What do fears and anxiety, wants and desires have to do with your ability to persuade others?
In order to be persuasive and influential, you must understand that we are all, as human beings, motivated to avoid pain and anxiety and to achieve our specific and personal wants and desires.
If you want to be ethically persuasive and to become more influential – not just for a short while, but powerfully and permanently – you must discover what worries and delights those who you seek to persuade.
The process of discovering what makes those around you afraid or delighted is, in itself, a process that builds trust and makes you naturally more persuasive and influential. How? Well, you cannot really discover what motivates others or what horrifies or worries them, without asking them questions (either directly, or through technology such as surveys). And, the very act of asking questions about another person and showing genuine interest in their answers makes you more persuasive.
You have shown an interest in the things that interest others. And that is so rare, that it almost always gets noticed.
But here is a distinction that can make you money, make you more powerful, and more trusted and therefore more persuasive, so people will listen to you in a more profound way when you have shown them that you are interested in them and that you want to give them true value.
People are way more likely to act to avoid pain and anxiety than they are to achieve pleasure.
That’s right, and it seems hard wired within us and it is quite profound. Now that is not to say that you should not employ both tactics when being persuasive, when teaching, or when marketing. But, if you must emphasize one over the other, then count on the avoidance of pain to win out every time.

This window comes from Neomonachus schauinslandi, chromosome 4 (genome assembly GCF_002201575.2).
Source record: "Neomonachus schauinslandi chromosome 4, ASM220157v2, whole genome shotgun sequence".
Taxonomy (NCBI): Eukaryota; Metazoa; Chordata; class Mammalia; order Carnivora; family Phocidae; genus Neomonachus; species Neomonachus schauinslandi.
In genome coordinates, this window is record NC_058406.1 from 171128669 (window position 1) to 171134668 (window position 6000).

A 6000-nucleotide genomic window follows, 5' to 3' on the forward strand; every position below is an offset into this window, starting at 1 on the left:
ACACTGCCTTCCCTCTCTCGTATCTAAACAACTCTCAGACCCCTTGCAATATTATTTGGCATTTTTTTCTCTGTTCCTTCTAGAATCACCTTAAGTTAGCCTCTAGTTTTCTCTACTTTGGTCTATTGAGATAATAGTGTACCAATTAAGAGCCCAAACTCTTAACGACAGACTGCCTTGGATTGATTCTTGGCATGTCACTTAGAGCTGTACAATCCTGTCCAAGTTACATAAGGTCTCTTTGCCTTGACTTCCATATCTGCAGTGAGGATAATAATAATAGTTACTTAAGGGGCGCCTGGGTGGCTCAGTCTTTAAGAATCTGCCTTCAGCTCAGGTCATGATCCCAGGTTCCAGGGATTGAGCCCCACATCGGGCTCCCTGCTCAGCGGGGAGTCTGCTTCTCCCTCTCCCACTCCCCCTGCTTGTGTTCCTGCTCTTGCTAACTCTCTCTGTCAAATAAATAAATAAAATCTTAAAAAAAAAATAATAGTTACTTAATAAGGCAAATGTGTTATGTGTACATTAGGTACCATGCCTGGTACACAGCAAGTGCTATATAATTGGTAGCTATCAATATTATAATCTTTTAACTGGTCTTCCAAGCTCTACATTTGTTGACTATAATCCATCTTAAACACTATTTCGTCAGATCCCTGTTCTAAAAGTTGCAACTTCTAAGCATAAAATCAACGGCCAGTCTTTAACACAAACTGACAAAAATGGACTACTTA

If all of this sounds manipulative, then you’re right. But remember, that all communication is manipulation.
Only your intent behind the communication distinguishes it. Think about it. Whenever you communicate, you are trying to entertain, market, teach, or to convince someone to do something (or not to) for some reason. Those reasons may be good, and well intentioned. But always ask yourself: “Am I doing this for a positive reason and for the benefit of this person?” “Have I really uncovered what this person wants so that I can be more ethically persuasive?”
But assuming that you are acting appropriately, remember that all influence and persuasion must be based on knowing the fears and concerns of those you’re trying to influence. The very act of asking builds trust. People will act more often and with more energy and power to avoid pain than to achieve pleasure.
So become more persuasive in a way that people will trust you for the long run. And when you do, life will get better in many ways, and for many reasons.